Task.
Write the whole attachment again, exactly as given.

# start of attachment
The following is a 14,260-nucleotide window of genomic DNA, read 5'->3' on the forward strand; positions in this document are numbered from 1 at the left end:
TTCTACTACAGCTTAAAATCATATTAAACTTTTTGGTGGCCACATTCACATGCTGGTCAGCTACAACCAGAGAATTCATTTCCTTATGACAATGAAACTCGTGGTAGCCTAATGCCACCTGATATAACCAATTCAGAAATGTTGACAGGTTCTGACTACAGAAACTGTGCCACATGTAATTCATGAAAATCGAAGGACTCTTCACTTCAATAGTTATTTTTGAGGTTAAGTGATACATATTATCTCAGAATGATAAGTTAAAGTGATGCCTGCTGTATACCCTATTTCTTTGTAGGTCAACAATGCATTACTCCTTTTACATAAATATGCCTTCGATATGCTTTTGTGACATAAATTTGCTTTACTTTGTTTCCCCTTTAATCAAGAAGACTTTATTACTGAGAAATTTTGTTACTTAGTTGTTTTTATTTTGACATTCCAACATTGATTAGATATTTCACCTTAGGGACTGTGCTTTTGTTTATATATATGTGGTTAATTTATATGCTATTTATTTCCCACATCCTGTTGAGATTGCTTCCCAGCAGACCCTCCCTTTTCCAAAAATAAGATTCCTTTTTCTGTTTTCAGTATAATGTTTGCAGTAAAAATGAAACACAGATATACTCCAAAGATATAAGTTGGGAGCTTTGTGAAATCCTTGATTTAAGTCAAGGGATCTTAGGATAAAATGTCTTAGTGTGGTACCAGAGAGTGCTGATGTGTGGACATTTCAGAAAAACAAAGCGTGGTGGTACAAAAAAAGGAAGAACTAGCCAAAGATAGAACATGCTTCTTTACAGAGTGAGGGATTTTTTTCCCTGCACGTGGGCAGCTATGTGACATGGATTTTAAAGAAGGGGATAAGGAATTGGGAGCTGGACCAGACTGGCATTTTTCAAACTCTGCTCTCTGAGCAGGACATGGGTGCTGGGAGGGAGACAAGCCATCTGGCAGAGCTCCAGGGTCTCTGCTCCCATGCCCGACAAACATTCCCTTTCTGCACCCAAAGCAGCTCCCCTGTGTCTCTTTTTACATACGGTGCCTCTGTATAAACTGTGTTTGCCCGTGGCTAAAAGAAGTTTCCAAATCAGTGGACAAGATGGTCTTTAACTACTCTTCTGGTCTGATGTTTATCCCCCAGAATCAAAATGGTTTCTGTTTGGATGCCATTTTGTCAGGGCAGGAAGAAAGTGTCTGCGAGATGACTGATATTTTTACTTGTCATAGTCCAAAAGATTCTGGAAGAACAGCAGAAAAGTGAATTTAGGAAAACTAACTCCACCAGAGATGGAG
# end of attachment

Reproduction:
The following is a 14,260-nucleotide window of genomic DNA, read 5'->3' on the forward strand; positions in this document are numbered from 1 at the left end:
TTCTACTACAGCTTAAAATCATATTAAACTTTTTGGTGGCCACATTCACATGCTGGTCAGCTACAACCAGAGAATTCATTTCCTTATGACAATGAAACTCGTGGTAGCCTAATGCCACCTGATATAACCAATTCAGAAATGTTGACAGGTTCTGACTACAGAAACTGTGCCACATGTAATTCATGAAAATCGAAGGACTCTTCACTTCAATAGTTATTTTTGAGGTTAAGTGATACATATTATCTCAGAATGATAAGTTAAAGTGATGCCTGCTGTATACCCTATTTCTTTGTAGGTCAACAATGCATTACTCCTTTTACATAAATATGCCTTCGATATGCTTTTGTGACATAAATTTGCTTTACTTTGTTTCCCCTTTAATCAAGAAGACTTTATTACTGAGAAATTTTGTTACTTAGTTGTTTTTATTTTGACATTCCAACATTGATTAGATATTTCACCTTAGGGACTGTGCTTTTGTTTATATATATGTGGTTAATTTATATGCTATTTATTTCCCACATCCTGTTGAGATTGCTTCCCAGCAGACCCTCCCTTTTCCAAAAATAAGATTCCTTTTTCTGTTTTCAGTATAATGTTTGCAGTAAAAATGAAACACAGATATACTCCAAAGATATAAGTTGGGAGCTTTGTGAAATCCTTGATTTAAGTCAAGGGATCTTAGGATAAAATGTCTTAGTGTGGTACCAGAGAGTGCTGATGTGTGGACATTTCAGAAAAACAAAGCGTGGTGGTACAAAAAAAGGAAGAACTAGCCAAAGATAGAACATGCTTCTTTACAGAGTGAGGGATTTTTTTCCCTGCACGTGGGCAGCTATGTGACATGGATTTTAAAGAAGGGGATAAGGAATTGGGAGCTGGACCAGACTGGCATTTTTCAAACTCTGCTCTCTGAGCAGGACATGGGTGCTGGGAGGGAGACAAGCCATCTGGCAGAGCTCCAGGGTCTCTGCTCCCATGCCCGACAAACATTCCCTTTCTGCACCCAAAGCAGCTCCCCTGTGTCTCTTTTTACATACGGTGCCTCTGTATAAACTGTGTTTGCCCGTGGCTAAAAGAAGTTTCCAAATCAGTGGACAAGATGGTCTTTAACTACTCTTCTGGTCTGATGTTTATCCCCCAGAATCAAAATGGTTTCTGTTTGGATGCCATTTTGTCAGGGCAGGAAGAAAGTGTCTGCGAGATGACTGATATTTTTACTTGTCATAGTCCAAAAGATTCTGGAAGAACAGCAGAAAAGTGAATTTAGGAAAACTAACTCCACCAGAGATGGAG